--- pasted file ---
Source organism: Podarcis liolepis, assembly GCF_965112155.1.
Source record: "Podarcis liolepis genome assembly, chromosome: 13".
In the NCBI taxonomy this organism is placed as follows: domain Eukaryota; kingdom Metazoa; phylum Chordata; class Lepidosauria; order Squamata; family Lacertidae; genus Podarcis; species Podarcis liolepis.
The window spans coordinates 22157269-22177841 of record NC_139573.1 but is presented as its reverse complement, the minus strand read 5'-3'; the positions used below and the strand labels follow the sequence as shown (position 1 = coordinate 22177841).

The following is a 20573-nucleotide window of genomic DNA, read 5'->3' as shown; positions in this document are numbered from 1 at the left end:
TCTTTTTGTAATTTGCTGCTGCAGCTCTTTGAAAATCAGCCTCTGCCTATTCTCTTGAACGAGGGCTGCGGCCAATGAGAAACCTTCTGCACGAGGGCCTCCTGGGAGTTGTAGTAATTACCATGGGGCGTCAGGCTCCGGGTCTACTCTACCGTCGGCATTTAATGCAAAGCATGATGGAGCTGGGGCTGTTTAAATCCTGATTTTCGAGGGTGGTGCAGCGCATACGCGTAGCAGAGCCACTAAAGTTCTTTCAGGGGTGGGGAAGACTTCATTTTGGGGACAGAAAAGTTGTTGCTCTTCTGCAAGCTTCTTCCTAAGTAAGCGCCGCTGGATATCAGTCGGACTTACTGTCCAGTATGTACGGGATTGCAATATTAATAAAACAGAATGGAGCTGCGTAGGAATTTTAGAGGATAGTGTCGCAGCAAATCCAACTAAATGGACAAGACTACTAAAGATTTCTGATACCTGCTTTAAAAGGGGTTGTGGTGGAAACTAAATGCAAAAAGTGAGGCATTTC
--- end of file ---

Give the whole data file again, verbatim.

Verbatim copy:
Source organism: Podarcis liolepis, assembly GCF_965112155.1.
Source record: "Podarcis liolepis genome assembly, chromosome: 13".
In the NCBI taxonomy this organism is placed as follows: domain Eukaryota; kingdom Metazoa; phylum Chordata; class Lepidosauria; order Squamata; family Lacertidae; genus Podarcis; species Podarcis liolepis.
The window spans coordinates 22157269-22177841 of record NC_139573.1 but is presented as its reverse complement, the minus strand read 5'-3'; the positions used below and the strand labels follow the sequence as shown (position 1 = coordinate 22177841).

The following is a 20573-nucleotide window of genomic DNA, read 5'->3' as shown; positions in this document are numbered from 1 at the left end:
TCTTTTTGTAATTTGCTGCTGCAGCTCTTTGAAAATCAGCCTCTGCCTATTCTCTTGAACGAGGGCTGCGGCCAATGAGAAACCTTCTGCACGAGGGCCTCCTGGGAGTTGTAGTAATTACCATGGGGCGTCAGGCTCCGGGTCTACTCTACCGTCGGCATTTAATGCAAAGCATGATGGAGCTGGGGCTGTTTAAATCCTGATTTTCGAGGGTGGTGCAGCGCATACGCGTAGCAGAGCCACTAAAGTTCTTTCAGGGGTGGGGAAGACTTCATTTTGGGGACAGAAAAGTTGTTGCTCTTCTGCAAGCTTCTTCCTAAGTAAGCGCCGCTGGATATCAGTCGGACTTACTGTCCAGTATGTACGGGATTGCAATATTAATAAAACAGAATGGAGCTGCGTAGGAATTTTAGAGGATAGTGTCGCAGCAAATCCAACTAAATGGACAAGACTACTAAAGATTTCTGATACCTGCTTTAAAAGGGGTTGTGGTGGAAACTAAATGCAAAAAGTGAGGCATTTC